The audio characteristics of the Blue Yeti X clearly place this microphone in the high end market. It covers a frequency range from 20 Hz to 20 kHz, can work until 48 kHz/24-bit and works on both PC and Mac. The maximum sound pressure level (SPL) reaches 122 dB.
In use, the Yeti X offers a decent sound, rather clear, with pronounced highs but low frequencies all the same. The rendering is quite “radio” by default, but it is then possible to customize it in software. A windshield or an anti-pop filter may be necessary in order to limit the sensitivity to plosive consonants (the “p” and “b” for example).
With dimensions of 11 x 12.2 x 28.9 cm, the Yeti X is rather heavy since it displays 1.28 kg on the scale, including the table stand. In return, the whole is rather solid and the fastening system is both robust and easy to use. Suffice to say that assembly / disassembly is extremely fast.
Note all the same that the table base has the unfortunate tendency of transmit all vibrations and shocks to the microphone, especially when typing on your keyboard. These extraneous noises can be significantly reduced via the G Hub software, but a shock-resistant suspension system similar to that of HyperX’s Quadcast would have been welcome. Unfortunately, this would have totally changed the design of the Yeti X …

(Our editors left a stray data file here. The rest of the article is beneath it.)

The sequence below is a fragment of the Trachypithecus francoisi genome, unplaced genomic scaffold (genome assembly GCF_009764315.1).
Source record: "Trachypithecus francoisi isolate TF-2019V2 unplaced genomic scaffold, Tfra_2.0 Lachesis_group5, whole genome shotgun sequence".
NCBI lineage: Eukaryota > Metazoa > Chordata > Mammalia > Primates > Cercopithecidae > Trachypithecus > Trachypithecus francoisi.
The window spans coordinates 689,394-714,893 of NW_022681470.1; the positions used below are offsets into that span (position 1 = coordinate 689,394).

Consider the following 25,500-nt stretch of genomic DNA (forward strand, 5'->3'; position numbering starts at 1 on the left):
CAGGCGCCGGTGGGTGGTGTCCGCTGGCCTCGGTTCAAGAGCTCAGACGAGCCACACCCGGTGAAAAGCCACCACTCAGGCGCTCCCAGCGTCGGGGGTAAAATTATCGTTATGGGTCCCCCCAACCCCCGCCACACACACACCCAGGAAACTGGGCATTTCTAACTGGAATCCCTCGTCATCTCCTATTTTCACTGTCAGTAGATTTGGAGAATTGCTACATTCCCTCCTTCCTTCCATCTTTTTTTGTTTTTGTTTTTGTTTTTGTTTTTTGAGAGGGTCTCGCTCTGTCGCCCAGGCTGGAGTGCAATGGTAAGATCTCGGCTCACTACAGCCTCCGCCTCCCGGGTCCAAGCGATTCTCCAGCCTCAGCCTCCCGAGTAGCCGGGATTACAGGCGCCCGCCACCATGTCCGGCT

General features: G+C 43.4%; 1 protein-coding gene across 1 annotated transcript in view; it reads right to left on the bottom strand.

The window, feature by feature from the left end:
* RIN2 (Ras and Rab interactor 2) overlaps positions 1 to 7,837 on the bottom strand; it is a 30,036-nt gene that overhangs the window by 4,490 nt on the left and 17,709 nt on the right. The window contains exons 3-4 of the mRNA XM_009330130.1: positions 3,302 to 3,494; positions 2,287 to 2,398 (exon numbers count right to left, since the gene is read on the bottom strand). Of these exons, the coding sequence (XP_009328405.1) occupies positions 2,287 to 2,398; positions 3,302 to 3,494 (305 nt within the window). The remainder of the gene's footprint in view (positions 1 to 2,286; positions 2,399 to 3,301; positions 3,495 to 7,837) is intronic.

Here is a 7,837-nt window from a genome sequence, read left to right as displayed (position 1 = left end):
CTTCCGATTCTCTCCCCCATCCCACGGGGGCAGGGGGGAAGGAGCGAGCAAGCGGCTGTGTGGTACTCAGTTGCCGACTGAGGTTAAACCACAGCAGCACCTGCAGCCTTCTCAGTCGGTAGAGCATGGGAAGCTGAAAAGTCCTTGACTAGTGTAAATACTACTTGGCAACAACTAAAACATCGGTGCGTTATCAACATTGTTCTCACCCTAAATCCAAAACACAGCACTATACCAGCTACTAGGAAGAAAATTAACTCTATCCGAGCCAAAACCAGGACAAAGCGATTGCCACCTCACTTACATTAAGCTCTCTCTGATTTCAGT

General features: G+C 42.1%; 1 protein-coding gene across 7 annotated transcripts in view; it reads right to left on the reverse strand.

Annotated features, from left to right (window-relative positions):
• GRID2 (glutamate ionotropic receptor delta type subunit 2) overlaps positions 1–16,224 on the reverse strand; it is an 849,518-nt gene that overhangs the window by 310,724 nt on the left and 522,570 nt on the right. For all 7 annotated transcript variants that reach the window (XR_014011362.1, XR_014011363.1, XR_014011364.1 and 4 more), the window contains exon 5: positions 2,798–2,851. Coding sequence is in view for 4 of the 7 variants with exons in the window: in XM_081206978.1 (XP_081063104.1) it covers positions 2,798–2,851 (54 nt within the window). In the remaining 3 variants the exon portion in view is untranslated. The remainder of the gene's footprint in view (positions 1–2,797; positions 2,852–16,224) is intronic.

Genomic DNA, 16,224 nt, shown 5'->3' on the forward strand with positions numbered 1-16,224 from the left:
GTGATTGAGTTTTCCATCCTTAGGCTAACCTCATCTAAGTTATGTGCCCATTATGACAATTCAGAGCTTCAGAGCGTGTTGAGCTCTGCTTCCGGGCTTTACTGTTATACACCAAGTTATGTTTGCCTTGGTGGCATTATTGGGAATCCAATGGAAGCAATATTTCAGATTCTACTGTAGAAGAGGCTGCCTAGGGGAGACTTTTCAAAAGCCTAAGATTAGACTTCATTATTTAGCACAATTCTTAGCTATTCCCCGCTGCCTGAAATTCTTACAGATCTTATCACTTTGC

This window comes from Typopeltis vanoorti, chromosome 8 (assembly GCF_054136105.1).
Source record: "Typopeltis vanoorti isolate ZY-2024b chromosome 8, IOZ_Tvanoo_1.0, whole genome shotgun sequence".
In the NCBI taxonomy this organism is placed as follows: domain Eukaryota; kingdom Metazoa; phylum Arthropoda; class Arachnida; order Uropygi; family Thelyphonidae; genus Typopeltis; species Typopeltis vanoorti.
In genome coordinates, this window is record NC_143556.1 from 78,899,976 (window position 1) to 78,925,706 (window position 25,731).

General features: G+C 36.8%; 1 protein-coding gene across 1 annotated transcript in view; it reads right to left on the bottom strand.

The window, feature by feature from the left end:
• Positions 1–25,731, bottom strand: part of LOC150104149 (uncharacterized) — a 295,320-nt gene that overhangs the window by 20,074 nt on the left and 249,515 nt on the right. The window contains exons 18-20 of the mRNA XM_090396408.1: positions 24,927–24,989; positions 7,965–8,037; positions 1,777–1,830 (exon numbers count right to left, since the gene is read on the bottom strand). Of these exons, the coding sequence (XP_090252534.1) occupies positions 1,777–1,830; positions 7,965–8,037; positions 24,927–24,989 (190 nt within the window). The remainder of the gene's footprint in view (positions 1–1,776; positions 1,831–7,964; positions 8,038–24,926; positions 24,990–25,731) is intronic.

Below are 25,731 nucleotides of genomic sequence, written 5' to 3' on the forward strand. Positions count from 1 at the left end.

If it comes with a table stand, the Blue Yeti X also has a standard thread allowing it to be attached to a microphone stand with shock-proof suspension or to an articulated arm. Next to it, there is a headphone output in 3.5mm mini-jack format, with “almost real-time” monitoring function. The headphone amplifier displays a frequency response from 20 Hz to 20 kHz, an output power (RMS) of 72 mW per channel and a minimum impedance of 13 ohms (16 omhs typical), for a signal-to-noise ratio of up to 100 dB.
On the other side is the micro-USB connector for connecting the microphone to the computer. Note that the manufacturer has chosen to ignore USB-C, which some may find unfortunate.
An extremely complete software part
Let’s finish with the software part, extremely complete. Yeti X is supported by G Hub software and the integrated Blue VO! CE interface. In other words, everything is configurable via this interface, from the color of the RGB LEDs to their behavior, including directional adjustment (even if the cardioid mode will probably be the only one really used).
On the microphone side, many effects and presets are available. It is thus possible to define high-pass filters, noise reduction, de-esser (to suppress hissing sounds in the high frequencies), noise-gate (to suppress sounds in the background), compressor (to reduce the range dynamic) or limiter. A voice equalizer, making it possible to reduce or boost certain frequencies, is even available. The same kind of settings are available for the headphone output.
Finally, in addition to the few presets offered by default, it is possible to download other presets made available by the user community. Suffice to say that the settings are almost infinite, which could also prove to be as much an advantage as a disadvantage. Obtaining a “perfect” sound could indeed become a real headache as the settings are numerous!